Top 10 worst moments in fiscal policy 2010

Home-buyer tax credit extension? Obama-GOP tax deal? Here's my Top 10.

J. Scott Applewhite/AP/File
In this Dec. 17 file photo, President Obama signs the bipartisan tax package that extends tax cuts for families at all income levels, during a signing ceremony at the Eisenhower Executive Office Building on the White House complex in Washington. It's one of the Top 10 worst moments in fiscal policy for 2010.

It’s time for Tax Vox’s fourth annual Lump of Coal Award, given to 2010’s worst moments in fiscal policy. Bad law, outrageous rhetoric, and months of inaction made it tough to choose, but here are our Top 10 nominees:

10. A GOP leadership that sees “job-killers’ everywhere. The health bill was a job killer. The financial regulatory bill was a job killer. Even various Democratic efforts to extend provisions of the 2009 stimulus were job killers. This would make them job-killing jobs bills, I suppose. Even after brokering a bipartisan tax deal last week, incoming House speaker John Boehner (R-OH) couldn’t help himself. “It's a good first step,” he said happily, “but…if we actually want to help our economy get back on track and to begin creating jobs, we need to end the job-killing spending binge.” The message discipline is impressive, but enough already.

9. Obama’s tax reform chatter. At least the wonks are talking about it. And we now have a fistful of commissions and studies that could serve as blueprints for reform. President Obama, however, says only that he’d like to have a “conversation” on the subject next year. Note to president: You are running a government, not a salon.

8. Extending the Homebuyer Tax Credit. The first version of the credit expired in late 2009. Instead of giving it the quiet burial it deserved, lawmakers extended and expanded it, then gave buyers more time to claim it. The credit added to the deficit, subsidized high-earners buying bigger houses, and did little more than accelerate purchases that would have happened anyway. The homebuyer credit is a poster child for all that is wrong with the tax code.

7. The baseline battle. Budget baselines make policy wonks salivate but serve only to confuse real people. Did we just get a tax cut or a tax increase? It all depends, it seems, on your baseline. As the well-known budget analyst Johnny Depp says, attempted murder is not so serious when you compare it to murder, but it is quite serious when you compare it to room service.

6. Replacing the Making Work Pay Tax Credit with a payroll tax cut. The new tax law is a windfall for nearly everyone—but not those making less than $20,000. For nearly 50 million low-income working Americans, the new tax break is less generous than the expiring credit. I understand Obama felt the need to recast Making Work Pay, but there must have been a better way.

5. Extending the tax extenders. Want to make $55 billion disappear? Mindlessly continue four dozen special interest tax subsides. I know America’s economic future depends on the NASCAR racetrack owners, ethanol producers, Manhattan real estate developers, and Puerto Rican rum manufacturers who benefit from these give-aways.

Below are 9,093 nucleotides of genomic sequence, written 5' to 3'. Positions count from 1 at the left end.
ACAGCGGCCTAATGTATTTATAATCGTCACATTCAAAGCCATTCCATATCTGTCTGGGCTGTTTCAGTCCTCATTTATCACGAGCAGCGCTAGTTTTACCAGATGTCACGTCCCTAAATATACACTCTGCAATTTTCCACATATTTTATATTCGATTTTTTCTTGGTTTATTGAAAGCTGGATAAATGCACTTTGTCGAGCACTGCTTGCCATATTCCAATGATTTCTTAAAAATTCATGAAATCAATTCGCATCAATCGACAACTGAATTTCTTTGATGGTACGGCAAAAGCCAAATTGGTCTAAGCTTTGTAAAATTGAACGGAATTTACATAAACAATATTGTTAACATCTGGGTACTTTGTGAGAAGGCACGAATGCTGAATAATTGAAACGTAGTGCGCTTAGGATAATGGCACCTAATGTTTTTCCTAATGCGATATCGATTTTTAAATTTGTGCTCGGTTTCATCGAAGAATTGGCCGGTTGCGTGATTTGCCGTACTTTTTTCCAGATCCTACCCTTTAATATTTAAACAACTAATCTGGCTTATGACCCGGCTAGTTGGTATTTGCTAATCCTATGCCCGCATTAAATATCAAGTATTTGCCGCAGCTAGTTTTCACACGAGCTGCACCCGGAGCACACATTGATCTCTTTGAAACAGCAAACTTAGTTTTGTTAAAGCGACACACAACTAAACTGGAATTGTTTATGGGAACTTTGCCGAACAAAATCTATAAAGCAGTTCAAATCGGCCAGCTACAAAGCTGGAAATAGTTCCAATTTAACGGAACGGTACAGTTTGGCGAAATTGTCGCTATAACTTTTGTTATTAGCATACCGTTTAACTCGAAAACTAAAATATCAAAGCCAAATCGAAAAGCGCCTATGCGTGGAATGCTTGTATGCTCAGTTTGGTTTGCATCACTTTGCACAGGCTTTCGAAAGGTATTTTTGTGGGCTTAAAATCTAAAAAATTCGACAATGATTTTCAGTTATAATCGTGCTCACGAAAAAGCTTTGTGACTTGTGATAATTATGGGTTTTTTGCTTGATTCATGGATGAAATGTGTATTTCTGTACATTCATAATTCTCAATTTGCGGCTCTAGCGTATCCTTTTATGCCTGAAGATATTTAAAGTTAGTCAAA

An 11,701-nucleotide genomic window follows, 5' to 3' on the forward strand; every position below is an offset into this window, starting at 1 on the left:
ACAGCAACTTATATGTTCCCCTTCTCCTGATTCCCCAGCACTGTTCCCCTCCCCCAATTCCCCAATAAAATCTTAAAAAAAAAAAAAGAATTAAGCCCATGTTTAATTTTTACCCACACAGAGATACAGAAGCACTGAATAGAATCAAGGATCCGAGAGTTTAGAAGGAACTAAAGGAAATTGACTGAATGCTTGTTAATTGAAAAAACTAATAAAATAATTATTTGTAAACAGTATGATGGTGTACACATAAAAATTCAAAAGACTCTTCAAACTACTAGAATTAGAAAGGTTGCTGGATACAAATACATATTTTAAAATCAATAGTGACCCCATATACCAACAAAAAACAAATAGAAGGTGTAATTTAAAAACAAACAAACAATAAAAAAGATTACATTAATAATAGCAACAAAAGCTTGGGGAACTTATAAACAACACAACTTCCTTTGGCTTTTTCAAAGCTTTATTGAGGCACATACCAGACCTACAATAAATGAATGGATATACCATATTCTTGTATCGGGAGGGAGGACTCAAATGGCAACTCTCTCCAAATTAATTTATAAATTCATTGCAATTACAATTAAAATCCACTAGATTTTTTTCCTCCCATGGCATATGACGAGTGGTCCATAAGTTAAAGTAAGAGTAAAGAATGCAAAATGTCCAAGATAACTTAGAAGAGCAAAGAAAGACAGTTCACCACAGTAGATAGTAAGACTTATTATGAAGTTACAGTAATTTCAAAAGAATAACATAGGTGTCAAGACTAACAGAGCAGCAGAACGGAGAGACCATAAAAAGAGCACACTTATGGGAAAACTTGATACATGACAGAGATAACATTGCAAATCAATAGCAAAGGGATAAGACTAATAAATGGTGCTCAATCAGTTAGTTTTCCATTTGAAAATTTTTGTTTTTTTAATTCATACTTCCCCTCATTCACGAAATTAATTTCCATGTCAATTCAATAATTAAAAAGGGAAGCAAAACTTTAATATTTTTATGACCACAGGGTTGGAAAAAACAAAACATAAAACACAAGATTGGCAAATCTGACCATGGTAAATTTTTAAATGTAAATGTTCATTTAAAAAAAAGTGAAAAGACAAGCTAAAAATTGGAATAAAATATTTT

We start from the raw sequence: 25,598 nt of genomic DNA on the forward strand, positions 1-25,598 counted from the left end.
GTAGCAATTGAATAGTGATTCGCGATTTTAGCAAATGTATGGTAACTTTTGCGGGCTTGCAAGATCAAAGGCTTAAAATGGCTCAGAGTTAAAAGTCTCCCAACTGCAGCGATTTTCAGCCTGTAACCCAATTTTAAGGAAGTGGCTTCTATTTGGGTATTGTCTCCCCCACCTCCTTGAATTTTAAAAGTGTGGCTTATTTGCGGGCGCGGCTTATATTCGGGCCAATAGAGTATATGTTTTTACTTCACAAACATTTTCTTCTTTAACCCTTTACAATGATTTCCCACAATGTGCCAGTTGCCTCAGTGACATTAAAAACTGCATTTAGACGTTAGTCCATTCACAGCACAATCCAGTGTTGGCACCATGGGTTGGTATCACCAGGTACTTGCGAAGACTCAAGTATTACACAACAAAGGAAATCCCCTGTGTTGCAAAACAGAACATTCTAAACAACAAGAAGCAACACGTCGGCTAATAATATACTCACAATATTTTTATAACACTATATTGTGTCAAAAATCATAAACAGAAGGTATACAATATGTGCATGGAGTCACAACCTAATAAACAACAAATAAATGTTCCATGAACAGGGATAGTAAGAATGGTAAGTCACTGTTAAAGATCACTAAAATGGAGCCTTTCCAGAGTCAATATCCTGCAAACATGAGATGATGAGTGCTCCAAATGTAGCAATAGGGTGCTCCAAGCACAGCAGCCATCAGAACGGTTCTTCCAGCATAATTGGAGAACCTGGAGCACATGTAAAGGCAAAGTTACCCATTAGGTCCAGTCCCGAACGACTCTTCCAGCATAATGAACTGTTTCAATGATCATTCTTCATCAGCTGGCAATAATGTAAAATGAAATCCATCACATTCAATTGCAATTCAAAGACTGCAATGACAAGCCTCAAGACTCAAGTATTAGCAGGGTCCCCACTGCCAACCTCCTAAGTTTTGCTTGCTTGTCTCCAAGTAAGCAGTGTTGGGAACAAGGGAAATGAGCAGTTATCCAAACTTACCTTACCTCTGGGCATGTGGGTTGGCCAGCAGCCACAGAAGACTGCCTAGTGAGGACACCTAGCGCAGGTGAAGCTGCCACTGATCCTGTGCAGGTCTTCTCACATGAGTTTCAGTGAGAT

4. Obama and his deficit commission. The President created it, but gave it a tiny budget and staff and no access to Treasury or OMB resources. After its chairs made their far-reaching but controversial recommendations to reduce the deficit, Obama said almost nothing. He was, apparently, busy mixing eggnog. I haven’t seen such enthusiasm from the White House since a commission handpicked by President George W. Bush made its own far-reaching tax reform proposals. Bush, I believe, was bike-riding that day.

3. The estate tax. First Congress allowed the tax to expire, granting a windfall to the heirs of billionaires who happened to die this year. Then, by failing to act until a week ago, it created massive uncertainty over what would happen to the levy in 2011 and beyond. Had Congress done nothing, the estate tax would have reverted to relatively tough 2001 rules. Instead, Congress restored the tax in a more generous form than ever before. The heirs of a handful of super-rich estates benefit, and the national debt rises by another $70 billion. Heckuva job all around.

2. Addressing all the expiring Bush-era tax cuts. Well, Congress did it, though it waited ‘til the clock nearly ran out. But who could blame the pols: They’ve only known for a decade that the 2001 tax cuts would expire this year. The issue became a grotesque political football and, in the end, Congress and President Obama agreed to an extension of the law that combined the worst of the Democratic and Republican agendas. And because the deal is again temporary, we get to have the same argument again in two years.

1. The winner is: Senate GOP Leader Mitch McConnell (R-KY), who called the $858 billion tax cut and spending bill he helped engineer a “step in the right direction” toward deficit reduction. Only in Washington can you spin an $858 billion increase in the debt as a step in the direction of deficit reduction. For that bit of high rhetorical legerdemain, Mitch McConnell wins our 2010 Lump of Coal Award with George Orwell Newspeak ribbon.

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